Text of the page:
Shasta Daisy (Leucanthemum x superbum) began its long bloom period a little early this summer in St. Louis. Actually, it began blooming in early June, at the end of springtime. This allowed me to create these images in a garden I passed during a morning walk. Such walks and encounters dispel anxieties and remind me of their triviality. Daisys also remind me of my mother; they were her favorite flowers. So many emotions worked through me during this particular walk; therapeutic reflections of life as I admired these mid-life blooms.
Earlier in the month Spiderworts (Tradescantia) were in bloom. They are perennials that tolerate both mesic and “wet feet” (to be in damp soil), so it was appropriate for them to be found near Lake Michigan’s shoreline. The leaves can be 12 inches or longer which, in this case, gently hide its opening buds. What a pleasant find during my morning adventure on the pebbly path.
“Morph” means change, yet for this family of butterflies it has a different connotation. The Morpho butterflies are so named for their beauty and shape, in reference to Aphrodite. Images of these creatures require patience because when they are visible, they spend most time in the air, rarely settling on a plant long enough to focus and capture (photographically).
This site goes into details of the variety of Morpho butterflies: https://en.wikipedia.org/wiki/Morpho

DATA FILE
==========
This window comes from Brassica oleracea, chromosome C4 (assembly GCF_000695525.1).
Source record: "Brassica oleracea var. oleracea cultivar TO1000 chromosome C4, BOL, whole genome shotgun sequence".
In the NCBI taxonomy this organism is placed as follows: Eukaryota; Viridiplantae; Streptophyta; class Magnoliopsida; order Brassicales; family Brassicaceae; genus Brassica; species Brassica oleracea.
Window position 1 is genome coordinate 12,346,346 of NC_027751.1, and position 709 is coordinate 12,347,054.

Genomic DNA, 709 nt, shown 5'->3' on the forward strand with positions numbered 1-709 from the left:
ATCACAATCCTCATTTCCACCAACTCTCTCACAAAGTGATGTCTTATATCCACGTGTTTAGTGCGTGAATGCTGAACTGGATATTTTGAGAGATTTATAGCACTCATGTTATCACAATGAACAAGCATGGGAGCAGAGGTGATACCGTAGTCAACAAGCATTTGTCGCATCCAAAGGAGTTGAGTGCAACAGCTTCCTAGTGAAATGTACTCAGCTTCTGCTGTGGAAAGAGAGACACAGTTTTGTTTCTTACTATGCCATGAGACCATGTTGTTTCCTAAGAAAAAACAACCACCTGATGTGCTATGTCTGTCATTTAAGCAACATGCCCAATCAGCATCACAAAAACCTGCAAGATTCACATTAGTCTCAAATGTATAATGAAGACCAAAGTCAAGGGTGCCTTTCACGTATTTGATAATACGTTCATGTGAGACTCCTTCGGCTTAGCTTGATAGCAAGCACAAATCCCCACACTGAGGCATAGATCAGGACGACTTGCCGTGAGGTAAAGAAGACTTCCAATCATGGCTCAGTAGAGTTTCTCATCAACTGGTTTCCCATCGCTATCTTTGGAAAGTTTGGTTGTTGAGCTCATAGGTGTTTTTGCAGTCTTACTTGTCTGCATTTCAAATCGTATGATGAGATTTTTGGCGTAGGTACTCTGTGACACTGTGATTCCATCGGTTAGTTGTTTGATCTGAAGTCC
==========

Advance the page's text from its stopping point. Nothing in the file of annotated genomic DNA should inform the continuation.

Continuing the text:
Faith sometimes wane during the grey days of winter. If springtime seems soooooooo long ago, I offer this image from 2016 to stir your thoughts. The Iris‘ violet flower takes backstage to its crisp green new leaves. Look closely to the flower’s petal on the far right and you’ll spot a newly emerged springtime grasshopper. The background echos the green hues with greening trees and a green tinge to the South Pond in Lincoln Park, Chicago.
Time is evidenced in this image showing that spring has been progressing rapidly. The Iris bloom appears to be one of the last of this season; the other blooms are dried and wilted. Iris is one of the first blooms after a long winter’s dormancy. Soon blooms will be displaced with prolific green progress.
For all my readers and family and friends experiencing January’s deep chill I give you moments from this past spring and summer in these next few posts. Wrap up warm and enjoy.